Stephen Harper takes oilsands message to American audience

Prime Minister Stephen Harper talked up the Canadian budget in front of an American audience in Washington Monday afternoon, and touched on hot topics like Syria and energy policy.

Not in Canada's interest for U.S. to be only export market, Harper says

Prime Minister Stephen Harper took his message on Canada's oil exports to an American audience Monday, arguing the two countries have different interests when it comes to energy.

Speaking at the Wilson Center following trilateral talks with the U.S. and Mexico, Harper addressed the budget, as well as a plan to streamline the approval process for resource development, and to bring Canada's books back into balance by 2015-16.

The Canadian government isn't going to change course on a plan to increase oil exports to Asia, even if the U.S. approves a plan by TransCanada to build the Keystone XL pipeline, he said.

Energy security for Canada has never meant the same thing as it does for the United States, Harper said, adding the two countries have different interests.

"We cannot be, as a country, in a situation where really our one and in many cases only energy partner could say no to our energy products," he said, adding that Canadian oil is sold at a discount because the country is "a captive supplier."

"For us, the United States cannot be our only export market. That is not in our interest, either commercially or even as I say in terms of price."

Harper seemed relaxed in front of the audience, taking questions from Wilson Center President Jane Harman. The wide-ranging talk hit on a number of hot topics, including the ongoing bloody battles in Syria between the government and its opponents.

On Syria, Harper said the opposition doesn't look strong enough to overthrow the government of President Bashar Assad. He called on the opposition to show unity and strength, and on Assad to step down.

On the environment, Harper said carbon offsets are a bad way to deal with emissions. Offsets are a way of pretending you're addressing emissions when you're really not, he said.

Trade a major focus of talks

Earlier, the leaders of Canada, the U.S. and Mexico focused on their economies and security in trilateral talks Monday, but Harper showed no sign of budging on one item that could deny Canada entrance into trade talks with Pacific nations.

Harper, Mexican President Felipe Calderon and U.S. President Barack Obama spoke to reporters following a meeting where they talked about transnational organized crime and how to keep increasing trade.

Obama says he's pleased that Canada and Mexico want to join the Trans-Pacific partnership free trade talks, along with nine other countries including the U.S., New Zealand, Australia, Peru, Singapore and Malaysia.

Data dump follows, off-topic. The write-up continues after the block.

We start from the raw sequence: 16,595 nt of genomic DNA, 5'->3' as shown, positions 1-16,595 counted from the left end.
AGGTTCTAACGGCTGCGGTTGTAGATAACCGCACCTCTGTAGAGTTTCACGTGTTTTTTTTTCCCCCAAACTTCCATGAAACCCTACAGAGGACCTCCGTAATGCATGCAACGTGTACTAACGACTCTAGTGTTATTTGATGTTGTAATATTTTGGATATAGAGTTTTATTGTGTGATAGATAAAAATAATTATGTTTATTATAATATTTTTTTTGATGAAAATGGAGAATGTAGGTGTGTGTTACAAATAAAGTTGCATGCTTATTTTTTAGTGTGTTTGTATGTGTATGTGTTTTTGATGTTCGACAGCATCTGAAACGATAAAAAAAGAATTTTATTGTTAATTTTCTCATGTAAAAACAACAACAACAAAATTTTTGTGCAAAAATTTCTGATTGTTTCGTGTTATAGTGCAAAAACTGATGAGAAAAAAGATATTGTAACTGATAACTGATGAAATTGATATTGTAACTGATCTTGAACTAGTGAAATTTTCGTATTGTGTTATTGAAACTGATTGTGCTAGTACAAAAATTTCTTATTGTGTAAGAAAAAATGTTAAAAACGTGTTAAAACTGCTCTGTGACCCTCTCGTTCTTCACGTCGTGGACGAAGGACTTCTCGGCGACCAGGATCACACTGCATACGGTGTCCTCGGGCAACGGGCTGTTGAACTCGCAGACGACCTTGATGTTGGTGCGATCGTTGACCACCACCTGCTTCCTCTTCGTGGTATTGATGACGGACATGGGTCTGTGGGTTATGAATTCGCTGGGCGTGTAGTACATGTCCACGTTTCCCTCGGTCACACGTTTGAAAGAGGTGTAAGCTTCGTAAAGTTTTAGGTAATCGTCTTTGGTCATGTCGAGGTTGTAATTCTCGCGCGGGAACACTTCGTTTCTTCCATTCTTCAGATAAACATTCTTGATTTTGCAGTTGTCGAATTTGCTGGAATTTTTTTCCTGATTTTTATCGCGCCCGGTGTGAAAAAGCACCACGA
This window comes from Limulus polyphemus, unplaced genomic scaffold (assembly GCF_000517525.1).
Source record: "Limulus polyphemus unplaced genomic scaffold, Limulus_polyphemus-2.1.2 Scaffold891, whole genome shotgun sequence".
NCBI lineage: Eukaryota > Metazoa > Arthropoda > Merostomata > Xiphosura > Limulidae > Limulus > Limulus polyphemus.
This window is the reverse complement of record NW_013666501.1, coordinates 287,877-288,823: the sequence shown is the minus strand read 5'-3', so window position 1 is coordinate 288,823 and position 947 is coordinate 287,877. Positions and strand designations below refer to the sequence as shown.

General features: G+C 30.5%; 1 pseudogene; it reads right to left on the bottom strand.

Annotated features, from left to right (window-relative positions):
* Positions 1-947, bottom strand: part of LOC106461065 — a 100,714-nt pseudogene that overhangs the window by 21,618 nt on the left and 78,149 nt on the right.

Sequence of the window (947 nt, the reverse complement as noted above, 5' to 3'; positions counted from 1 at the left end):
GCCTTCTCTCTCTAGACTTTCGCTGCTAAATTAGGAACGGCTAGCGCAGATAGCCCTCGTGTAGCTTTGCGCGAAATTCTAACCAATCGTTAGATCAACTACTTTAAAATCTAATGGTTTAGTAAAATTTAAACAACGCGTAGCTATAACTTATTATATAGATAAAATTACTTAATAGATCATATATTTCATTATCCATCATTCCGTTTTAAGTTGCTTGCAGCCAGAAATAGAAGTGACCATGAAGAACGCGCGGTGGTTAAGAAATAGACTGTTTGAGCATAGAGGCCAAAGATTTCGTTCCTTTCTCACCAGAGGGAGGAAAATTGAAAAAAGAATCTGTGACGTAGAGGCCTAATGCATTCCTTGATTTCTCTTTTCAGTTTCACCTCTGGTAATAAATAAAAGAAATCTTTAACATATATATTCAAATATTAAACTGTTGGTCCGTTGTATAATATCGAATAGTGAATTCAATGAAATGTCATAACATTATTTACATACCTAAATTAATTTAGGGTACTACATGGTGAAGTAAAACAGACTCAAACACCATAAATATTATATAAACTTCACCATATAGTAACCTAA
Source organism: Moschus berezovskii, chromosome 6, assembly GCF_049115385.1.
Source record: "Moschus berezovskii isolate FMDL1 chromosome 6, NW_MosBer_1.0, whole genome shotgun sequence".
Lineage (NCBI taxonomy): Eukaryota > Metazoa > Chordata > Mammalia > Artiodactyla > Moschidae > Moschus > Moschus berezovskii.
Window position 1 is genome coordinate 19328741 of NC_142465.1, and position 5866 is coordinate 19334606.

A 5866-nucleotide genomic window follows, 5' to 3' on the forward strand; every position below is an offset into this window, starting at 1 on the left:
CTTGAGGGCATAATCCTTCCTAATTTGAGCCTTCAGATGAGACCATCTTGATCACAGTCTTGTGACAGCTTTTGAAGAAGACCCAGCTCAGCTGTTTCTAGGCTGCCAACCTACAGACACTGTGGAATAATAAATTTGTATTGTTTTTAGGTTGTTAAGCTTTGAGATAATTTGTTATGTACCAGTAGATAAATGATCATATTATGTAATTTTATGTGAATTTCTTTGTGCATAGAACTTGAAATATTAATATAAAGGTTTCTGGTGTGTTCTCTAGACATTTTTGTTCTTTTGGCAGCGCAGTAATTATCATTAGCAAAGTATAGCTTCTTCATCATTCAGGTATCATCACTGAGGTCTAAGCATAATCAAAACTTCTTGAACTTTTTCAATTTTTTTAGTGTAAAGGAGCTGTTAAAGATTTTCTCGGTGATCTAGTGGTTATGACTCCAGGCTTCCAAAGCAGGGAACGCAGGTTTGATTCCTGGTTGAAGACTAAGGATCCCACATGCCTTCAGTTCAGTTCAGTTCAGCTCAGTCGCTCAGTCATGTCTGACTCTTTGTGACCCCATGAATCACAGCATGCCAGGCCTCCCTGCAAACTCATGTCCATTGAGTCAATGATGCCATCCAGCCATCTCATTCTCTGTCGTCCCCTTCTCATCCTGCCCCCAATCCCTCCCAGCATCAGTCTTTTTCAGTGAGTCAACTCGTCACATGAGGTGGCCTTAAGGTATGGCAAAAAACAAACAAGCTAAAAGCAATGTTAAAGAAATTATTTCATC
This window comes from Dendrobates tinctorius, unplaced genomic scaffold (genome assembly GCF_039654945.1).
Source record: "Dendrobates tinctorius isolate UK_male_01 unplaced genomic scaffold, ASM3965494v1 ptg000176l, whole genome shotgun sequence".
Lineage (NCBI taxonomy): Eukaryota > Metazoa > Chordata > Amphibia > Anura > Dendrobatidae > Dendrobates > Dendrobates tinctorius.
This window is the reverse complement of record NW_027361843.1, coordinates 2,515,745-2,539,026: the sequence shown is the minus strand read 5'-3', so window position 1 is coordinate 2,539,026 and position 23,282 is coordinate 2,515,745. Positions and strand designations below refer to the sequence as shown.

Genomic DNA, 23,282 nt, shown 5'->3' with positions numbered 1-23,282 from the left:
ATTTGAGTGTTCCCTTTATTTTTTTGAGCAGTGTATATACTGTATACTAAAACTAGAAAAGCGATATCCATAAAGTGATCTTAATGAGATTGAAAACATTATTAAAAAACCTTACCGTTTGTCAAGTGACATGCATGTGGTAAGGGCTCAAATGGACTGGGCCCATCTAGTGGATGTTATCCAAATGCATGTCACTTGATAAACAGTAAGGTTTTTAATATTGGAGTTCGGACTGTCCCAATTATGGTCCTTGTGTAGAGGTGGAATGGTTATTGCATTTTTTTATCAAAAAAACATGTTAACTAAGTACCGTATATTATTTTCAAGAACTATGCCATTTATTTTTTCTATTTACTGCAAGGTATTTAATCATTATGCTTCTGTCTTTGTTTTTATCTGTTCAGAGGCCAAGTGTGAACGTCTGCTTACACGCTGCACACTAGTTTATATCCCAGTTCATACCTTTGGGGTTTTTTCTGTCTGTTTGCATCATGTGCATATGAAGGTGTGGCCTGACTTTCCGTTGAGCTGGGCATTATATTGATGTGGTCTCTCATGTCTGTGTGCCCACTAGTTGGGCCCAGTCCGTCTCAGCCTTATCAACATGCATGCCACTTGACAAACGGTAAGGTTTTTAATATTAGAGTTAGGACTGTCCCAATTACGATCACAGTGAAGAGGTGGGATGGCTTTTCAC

But Harper showed little sign he's prepared to open up Canada's protectionist supply management system to ease entry into the talks.

Canada attaches large tariffs to dairy and poultry imports, something other countries — including those involved in the trade talks — would like to see dropped to open up access to their own producers.

Harper showed little sign Monday of wavering on the need to protect Canada's supply managed industries.

"We expect to negotiate and debate all manner of issues and we seek ambitious outcomes to free trade agreements. In those negotiations, of course, Canada will attempt to promote and defend Canada’s interests not just across the economy, but in individual sectors as well," Harper said.

Obama, however, hinted that Canada may have to be more flexible.

"Every country that’s participating is going to have to make some modifications. That’s inherent in the process because each of our countries have their own idiosyncrasies, certain industries that have in the past been protected," Obama said.

"I don’t think Canada would be unique in that. Are there areas where we’d like to see changes in terms of Canadian practices? Of course. I assure you Canada would have some complaints directed at us."

Drug trade also discussed

Harper says the drug trade is a serious problem for the western hemisphere, with a need for a transnational response co-ordinated between the countries.

What happens in each of the three countries profoundly affects the others, Obama said, adding the leaders represent nearly half a billion people.

The meeting comes two weeks before they reconvene for the Summit of the Americas in Cartegena, Colombia, from April 14-15. The Summit of the Americas meeting includes all leaders from the Western Hemisphere.

Defence ministers from the three countries met March 27 in Ottawa.

Peter MacKay, Mexican Secretary of National Defence Guillermo Galván Galván, Mexican Secretary of the Navy Mariano Francisco Saynez Mendoza and U.S. Secretary of DefenCe Leon Panetta discussed drug trafficking, joint security and disaster assistance.